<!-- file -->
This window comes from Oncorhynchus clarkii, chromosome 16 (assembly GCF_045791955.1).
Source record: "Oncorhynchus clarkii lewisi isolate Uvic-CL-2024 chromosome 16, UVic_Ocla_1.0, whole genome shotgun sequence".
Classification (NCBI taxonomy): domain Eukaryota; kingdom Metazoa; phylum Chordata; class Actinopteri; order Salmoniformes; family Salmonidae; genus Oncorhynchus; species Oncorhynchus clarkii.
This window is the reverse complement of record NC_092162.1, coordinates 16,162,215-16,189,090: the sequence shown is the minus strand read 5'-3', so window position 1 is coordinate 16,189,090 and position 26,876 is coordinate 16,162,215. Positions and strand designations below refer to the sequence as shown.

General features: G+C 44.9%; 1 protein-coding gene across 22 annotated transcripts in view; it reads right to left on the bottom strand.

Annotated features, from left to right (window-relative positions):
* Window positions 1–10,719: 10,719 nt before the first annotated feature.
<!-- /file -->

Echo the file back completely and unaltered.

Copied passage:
This window comes from Oncorhynchus clarkii, chromosome 16 (assembly GCF_045791955.1).
Source record: "Oncorhynchus clarkii lewisi isolate Uvic-CL-2024 chromosome 16, UVic_Ocla_1.0, whole genome shotgun sequence".
Classification (NCBI taxonomy): domain Eukaryota; kingdom Metazoa; phylum Chordata; class Actinopteri; order Salmoniformes; family Salmonidae; genus Oncorhynchus; species Oncorhynchus clarkii.
This window is the reverse complement of record NC_092162.1, coordinates 16,162,215-16,189,090: the sequence shown is the minus strand read 5'-3', so window position 1 is coordinate 16,189,090 and position 26,876 is coordinate 16,162,215. Positions and strand designations below refer to the sequence as shown.

General features: G+C 44.9%; 1 protein-coding gene across 22 annotated transcripts in view; it reads right to left on the bottom strand.

Annotated features, from left to right (window-relative positions):
* Window positions 1–10,719: 10,719 nt before the first annotated feature.